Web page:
Connected Kerb’s aspirations to democratize charge-point access dovetail with the ‘levelling-up’ agenda professed by UK government. “For those in society unable to park and charge at home, EVs remain an unattractive option,” says Pateman-Jones. “Failure to serve those communities risks creating a two-tier scenario where EVs are primarily adopted by the wealthy.” Nationally, Connected Kerb expects to install 30,000 on-street chargers in 2022 and 190,000 by 2030. “It’s critical to win the hearts and minds of all transport users,” he continues. “We’re pledging to educate every community in the UK on the benefits of EVs.”

Lambeth Council’s strategy is motivated by its early commitment to carbon-neutrality and the introduction of London’s Ultra Low Emission Zone (ULEZ). The current scheme is supported by 75% funding from the UK Office for Zero Emission Vehicles. “On highways, priority is driven by demand,” explains Lambeth Council’s Lawrence Conway. “On estates, we have initially chosen larger estates in both the north and south of the Borough.”

“Going forward, we will look to provide chargers to estates of over 100 properties where we have a specific request,” he continues. Site surveys will determine the availability of adequate electrical capacity before the initial locations are confirmed. “Our ultimate strategy is to spread chargers as widely as possible and provide them within a five-minute walk of anywhere with no off-street parking.” Lambeth Council aims to install 200 chargers by 2022.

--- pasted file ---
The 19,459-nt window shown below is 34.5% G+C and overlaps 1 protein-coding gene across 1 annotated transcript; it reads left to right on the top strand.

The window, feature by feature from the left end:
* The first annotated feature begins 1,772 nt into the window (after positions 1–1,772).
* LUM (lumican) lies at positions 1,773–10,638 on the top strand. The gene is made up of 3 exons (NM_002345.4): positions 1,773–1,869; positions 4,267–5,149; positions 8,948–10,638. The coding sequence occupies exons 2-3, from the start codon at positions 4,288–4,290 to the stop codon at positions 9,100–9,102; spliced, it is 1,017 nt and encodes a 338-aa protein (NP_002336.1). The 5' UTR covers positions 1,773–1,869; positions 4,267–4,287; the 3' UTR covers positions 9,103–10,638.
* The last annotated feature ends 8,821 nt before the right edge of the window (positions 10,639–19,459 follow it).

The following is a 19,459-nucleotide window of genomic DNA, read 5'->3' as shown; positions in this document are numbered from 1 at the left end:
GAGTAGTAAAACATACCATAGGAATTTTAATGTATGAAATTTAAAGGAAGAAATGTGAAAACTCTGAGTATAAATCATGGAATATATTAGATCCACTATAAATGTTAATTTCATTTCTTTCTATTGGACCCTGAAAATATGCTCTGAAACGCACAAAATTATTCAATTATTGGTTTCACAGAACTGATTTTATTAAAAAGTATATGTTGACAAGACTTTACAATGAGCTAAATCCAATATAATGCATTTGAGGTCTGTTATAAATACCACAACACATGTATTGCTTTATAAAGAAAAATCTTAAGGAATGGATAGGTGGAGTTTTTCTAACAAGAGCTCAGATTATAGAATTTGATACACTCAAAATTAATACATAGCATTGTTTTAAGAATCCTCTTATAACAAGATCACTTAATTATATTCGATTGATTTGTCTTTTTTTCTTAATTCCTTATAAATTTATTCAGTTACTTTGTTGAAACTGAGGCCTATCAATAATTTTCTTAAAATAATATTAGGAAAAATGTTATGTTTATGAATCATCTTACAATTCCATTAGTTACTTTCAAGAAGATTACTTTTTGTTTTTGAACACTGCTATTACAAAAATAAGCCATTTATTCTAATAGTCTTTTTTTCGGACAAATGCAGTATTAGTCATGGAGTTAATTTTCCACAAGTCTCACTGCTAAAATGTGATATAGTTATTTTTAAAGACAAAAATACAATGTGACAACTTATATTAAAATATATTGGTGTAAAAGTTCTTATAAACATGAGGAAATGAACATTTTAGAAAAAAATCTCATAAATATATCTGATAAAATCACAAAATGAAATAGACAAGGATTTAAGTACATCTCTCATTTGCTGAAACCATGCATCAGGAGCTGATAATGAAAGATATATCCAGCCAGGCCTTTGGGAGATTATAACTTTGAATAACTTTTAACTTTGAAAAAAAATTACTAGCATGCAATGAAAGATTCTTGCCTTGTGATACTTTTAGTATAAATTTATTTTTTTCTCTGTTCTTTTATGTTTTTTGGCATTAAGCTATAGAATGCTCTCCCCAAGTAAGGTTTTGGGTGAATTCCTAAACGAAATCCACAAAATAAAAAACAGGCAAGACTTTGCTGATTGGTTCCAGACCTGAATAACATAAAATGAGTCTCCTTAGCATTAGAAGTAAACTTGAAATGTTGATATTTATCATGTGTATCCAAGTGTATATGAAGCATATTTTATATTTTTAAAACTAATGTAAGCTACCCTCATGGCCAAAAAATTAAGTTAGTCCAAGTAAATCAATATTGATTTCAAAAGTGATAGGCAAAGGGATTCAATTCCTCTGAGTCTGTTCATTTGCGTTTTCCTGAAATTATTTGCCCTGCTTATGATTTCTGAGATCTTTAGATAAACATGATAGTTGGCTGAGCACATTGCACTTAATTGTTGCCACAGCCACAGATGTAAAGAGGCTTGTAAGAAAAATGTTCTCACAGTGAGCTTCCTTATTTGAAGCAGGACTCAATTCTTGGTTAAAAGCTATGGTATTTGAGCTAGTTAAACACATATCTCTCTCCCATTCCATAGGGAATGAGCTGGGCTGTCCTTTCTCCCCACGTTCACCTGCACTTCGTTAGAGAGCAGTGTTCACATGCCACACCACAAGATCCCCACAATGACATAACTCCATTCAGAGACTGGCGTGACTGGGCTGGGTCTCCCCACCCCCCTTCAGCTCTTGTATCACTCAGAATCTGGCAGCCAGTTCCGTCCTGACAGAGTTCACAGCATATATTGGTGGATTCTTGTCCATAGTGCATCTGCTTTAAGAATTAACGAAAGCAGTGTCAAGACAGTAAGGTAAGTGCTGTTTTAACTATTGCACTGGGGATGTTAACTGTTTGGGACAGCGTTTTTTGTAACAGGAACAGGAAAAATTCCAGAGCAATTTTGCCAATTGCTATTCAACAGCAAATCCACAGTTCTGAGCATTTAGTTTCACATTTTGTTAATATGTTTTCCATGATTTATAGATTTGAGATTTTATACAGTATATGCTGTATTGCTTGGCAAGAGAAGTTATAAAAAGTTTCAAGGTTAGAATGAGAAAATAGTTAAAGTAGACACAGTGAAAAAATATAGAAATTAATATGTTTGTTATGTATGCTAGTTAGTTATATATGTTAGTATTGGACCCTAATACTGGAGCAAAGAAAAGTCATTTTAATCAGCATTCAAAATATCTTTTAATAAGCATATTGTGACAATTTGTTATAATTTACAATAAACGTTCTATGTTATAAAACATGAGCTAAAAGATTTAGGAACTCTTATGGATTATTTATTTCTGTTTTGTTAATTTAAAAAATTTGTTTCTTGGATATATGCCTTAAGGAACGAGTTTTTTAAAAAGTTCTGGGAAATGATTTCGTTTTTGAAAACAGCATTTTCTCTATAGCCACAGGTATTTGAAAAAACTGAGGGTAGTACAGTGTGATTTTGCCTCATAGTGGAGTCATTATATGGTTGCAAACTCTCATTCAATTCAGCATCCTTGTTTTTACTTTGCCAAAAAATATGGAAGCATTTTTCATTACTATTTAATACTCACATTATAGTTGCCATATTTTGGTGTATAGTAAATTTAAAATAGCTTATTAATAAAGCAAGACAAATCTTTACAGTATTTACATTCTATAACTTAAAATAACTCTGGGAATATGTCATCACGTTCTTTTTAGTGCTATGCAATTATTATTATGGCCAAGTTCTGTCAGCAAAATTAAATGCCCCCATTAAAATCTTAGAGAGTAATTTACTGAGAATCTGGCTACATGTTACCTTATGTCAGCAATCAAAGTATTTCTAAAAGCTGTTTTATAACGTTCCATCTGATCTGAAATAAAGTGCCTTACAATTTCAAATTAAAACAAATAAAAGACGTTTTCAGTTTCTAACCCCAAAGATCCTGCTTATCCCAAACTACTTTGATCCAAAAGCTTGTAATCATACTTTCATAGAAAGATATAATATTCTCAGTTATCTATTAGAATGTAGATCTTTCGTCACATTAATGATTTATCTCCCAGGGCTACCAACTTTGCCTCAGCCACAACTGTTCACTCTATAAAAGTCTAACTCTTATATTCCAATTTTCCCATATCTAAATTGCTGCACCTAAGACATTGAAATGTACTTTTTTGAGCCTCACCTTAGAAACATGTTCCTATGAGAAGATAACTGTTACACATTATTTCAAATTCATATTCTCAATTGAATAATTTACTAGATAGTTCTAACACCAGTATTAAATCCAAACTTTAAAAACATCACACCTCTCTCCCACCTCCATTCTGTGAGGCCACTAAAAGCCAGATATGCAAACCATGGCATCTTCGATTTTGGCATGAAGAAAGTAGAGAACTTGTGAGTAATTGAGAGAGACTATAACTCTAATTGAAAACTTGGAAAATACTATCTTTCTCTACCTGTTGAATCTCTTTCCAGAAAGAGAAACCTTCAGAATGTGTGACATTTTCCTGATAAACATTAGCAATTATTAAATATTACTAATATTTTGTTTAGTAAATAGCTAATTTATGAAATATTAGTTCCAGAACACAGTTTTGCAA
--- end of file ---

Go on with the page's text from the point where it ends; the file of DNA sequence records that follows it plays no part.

The British government has committed to phase out new petrol and diesel car sales by 2030, by which time it expects the national EV fleet to grow to 14 million. Correspondingly, it predicts a need for 2.8 million public charge-points nationwide and has recently announced proposals for a robust and expansive charging network. Considering the UK has just 30,000 public charge-points today, it is an enormous task. But councils are uniquely placed to support the transition which Connected Kerb’s business-model is designed to enable.

Current Example

“Our partnership with Lambeth Council is a prime example of how affordable and accessible charge-points can kick-start the EV revolution in council-owned housing estates,” says Pateman-Jones. “Our sustainable, long-life, easy-to-deploy on-street infrastructure allows us to reach communities others cannot.” 

Other solutions typically last for five to seven years, but Connected Kerb reckons its system to offer a 25-year lifespan. “It becomes an infrastructure proposition as opposed to a product sale,” says Pateman-Jones. “Because we earn our money back over a longer period of time, we can reduce the cost of charging to consumers.”Connected Kerb sees Lambeth as a blueprint for public EV infrastructure roll-out elsewhere. From East Sussex to Northumberland, it is already implementing its technology in council-led projects across the country. “In Kent, we’re installing chargers for non-urban parish councils,” says Pateman-Jones. “We can bring vital infrastructure to communities which would otherwise be left behind due to low footfall and limited grid coverage.”